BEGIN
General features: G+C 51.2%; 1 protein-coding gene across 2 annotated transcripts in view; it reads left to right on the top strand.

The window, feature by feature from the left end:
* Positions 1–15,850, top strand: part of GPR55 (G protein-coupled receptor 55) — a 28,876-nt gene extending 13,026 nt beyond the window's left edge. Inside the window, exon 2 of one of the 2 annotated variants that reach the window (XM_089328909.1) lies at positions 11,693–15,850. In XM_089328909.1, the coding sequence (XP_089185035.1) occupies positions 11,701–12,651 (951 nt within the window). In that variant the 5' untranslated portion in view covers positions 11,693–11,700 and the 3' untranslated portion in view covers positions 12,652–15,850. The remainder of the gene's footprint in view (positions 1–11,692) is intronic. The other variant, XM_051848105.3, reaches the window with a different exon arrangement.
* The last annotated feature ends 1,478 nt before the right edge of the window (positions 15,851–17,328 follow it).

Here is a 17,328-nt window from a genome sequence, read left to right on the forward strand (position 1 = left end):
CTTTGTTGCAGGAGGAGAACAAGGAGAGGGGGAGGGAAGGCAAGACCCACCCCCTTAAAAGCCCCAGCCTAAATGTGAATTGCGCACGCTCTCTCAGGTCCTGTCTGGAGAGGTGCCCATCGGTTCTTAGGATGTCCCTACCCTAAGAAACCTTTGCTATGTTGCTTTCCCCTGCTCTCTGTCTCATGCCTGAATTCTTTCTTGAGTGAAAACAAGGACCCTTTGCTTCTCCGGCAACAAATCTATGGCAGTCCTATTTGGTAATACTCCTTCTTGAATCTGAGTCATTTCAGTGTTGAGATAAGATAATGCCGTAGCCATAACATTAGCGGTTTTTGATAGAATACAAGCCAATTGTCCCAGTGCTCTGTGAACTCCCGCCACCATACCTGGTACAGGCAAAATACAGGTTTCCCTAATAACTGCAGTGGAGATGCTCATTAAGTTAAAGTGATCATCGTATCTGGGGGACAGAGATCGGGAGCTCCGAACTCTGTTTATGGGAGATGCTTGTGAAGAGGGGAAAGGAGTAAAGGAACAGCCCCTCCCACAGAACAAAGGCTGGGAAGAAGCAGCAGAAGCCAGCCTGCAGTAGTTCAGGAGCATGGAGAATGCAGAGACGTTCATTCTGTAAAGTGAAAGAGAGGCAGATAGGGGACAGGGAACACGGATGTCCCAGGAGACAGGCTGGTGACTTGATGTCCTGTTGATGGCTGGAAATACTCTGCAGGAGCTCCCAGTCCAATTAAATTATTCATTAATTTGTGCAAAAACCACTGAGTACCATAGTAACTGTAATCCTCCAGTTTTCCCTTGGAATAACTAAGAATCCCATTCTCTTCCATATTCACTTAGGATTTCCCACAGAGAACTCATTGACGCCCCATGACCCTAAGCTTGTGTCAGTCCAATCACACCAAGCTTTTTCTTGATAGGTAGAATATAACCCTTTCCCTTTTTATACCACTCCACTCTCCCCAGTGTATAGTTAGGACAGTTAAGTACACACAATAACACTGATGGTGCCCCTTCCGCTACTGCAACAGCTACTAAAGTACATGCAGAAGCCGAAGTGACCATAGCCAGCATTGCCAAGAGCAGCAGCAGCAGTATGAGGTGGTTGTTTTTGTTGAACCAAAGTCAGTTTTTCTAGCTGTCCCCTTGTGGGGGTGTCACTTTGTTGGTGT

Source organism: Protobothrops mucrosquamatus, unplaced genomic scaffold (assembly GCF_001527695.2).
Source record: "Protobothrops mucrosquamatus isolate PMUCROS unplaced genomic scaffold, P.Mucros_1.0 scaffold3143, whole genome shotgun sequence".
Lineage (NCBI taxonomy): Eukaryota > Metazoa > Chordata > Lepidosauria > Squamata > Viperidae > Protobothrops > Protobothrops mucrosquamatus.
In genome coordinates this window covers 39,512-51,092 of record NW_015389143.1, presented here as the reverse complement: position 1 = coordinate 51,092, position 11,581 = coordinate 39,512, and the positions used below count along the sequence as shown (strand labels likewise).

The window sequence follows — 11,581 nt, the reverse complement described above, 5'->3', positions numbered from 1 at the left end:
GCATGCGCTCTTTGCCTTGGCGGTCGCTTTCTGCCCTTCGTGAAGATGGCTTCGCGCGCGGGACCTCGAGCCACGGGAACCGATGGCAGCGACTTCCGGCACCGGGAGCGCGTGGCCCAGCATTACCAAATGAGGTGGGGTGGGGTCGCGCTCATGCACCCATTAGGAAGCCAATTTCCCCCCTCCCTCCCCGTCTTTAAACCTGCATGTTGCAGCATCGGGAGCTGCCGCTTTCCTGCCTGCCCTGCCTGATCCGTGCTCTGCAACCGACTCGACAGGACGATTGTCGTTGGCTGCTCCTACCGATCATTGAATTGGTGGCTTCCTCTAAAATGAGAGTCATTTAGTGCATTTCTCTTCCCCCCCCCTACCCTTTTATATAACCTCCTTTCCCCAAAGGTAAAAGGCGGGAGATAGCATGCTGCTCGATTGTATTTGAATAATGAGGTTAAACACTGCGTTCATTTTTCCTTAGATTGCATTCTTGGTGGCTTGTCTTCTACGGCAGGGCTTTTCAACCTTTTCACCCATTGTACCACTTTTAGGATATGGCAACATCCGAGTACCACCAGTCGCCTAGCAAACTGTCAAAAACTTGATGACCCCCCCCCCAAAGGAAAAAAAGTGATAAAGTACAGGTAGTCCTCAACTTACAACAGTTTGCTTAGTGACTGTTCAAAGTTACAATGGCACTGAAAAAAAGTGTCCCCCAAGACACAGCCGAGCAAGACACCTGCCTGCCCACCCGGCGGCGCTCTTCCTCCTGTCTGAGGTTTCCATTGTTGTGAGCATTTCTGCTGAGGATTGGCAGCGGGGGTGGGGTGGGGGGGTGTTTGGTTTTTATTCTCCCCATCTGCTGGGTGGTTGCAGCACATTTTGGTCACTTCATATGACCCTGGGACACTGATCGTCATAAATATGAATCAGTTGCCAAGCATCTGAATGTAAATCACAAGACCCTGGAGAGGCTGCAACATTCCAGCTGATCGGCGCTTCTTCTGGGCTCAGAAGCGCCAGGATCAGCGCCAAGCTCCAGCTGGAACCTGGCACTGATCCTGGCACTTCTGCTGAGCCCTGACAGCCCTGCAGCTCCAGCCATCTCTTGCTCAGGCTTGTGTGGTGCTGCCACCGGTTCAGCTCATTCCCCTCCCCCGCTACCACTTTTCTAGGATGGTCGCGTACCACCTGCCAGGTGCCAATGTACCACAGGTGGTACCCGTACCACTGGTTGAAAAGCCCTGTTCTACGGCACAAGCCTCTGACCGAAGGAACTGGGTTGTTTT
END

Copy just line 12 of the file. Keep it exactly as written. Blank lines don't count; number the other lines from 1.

GCATGCGCTCTTTGCCTTGGCGGTCGCTTTCTGCCCTTCGTGAAGATGGCTTCGCGCGCGGGACCTCGAGCCACGGGAACCGATGGCAGCGACTTCCGGCACCGGGAGCGCGTGGCCCAGCATTACCAAATGAGGTGGGGTGGGGTCGCGCTCATGCACCCATTAGGAAGCCAATTTCCCCCCTCCCTCCCCGTCTTTAAACCTGCATGTTGCAGCATCGGGAGCTGCCGCTTTCCTGCCTGCCCTGCCTGATCCGTGCTCTGCAACCGACTCGACAGGACGATTGTCGTTGGCTGCTCCTACCGATCATTGAATTGGTGGCTTCCTCTAAAATGAGAGTCATTTAGTGCATTTCTCTTCCCCCCCCCTACCCTTTTATATAACCTCCTTTCCCCAAAGGTAAAAGGCGGGAGATAGCATGCTGCTCGATTGTATTTGAATAATGAGGTTAAACACTGCGTTCATTTTTCCTTAGATTGCATTCTTGGTGGCTTGTCTTCTACGGCAGGGCTTTTCAACCTTTTCACCCATTGTACCACTTTTAGGATATGGCAACATCCGAGTACCACCAGTCGCCTAGCAAACTGTCAAAAACTTGATGACCCCCCCCCCAAAGGAAAAAAAGTGATAAAGTACAGGTAGTCCTCAACTTACAACAGTTTGCTTAGTGACTGTTCAAAGTTACAATGGCACTGAAAAAAAGTGTCCCCCAAGACACAGCCGAGCAAGACACCTGCCTGCCCACCCGGCGGCGCTCTTCCTCCTGTCTGAGGTTTCCATTGTTGTGAGCATTTCTGCTGAGGATTGGCAGCGGGGGTGGGGTGGGGGGGTGTTTGGTTTTTATTCTCCCCATCTGCTGGGTGGTTGCAGCACATTTTGGTCACTTCATATGACCCTGGGACACTGATCGTCATAAATATGAATCAGTTGCCAAGCATCTGAATGTAAATCACAAGACCCTGGAGAGGCTGCAACATTCCAGCTGATCGGCGCTTCTTCTGGGCTCAGAAGCGCCAGGATCAGCGCCAAGCTCCAGCTGGAACCTGGCACTGATCCTGGCACTTCTGCTGAGCCCTGACAGCCCTGCAGCTCCAGCCATCTCTTGCTCAGGCTTGTGTGGTGCTGCCACCGGTTCAGCTCATTCCCCTCCCCCGCTACCACTTTTCTAGGATGGTCGCGTACCACCTGCCAGGTGCCAATGTACCACAGGTGGTACCCGTACCACTGGTTGAAAAGCCCTGTTCTACGGCACAAGCCTCTGACCGAAGGAACTGGGTTGTTTT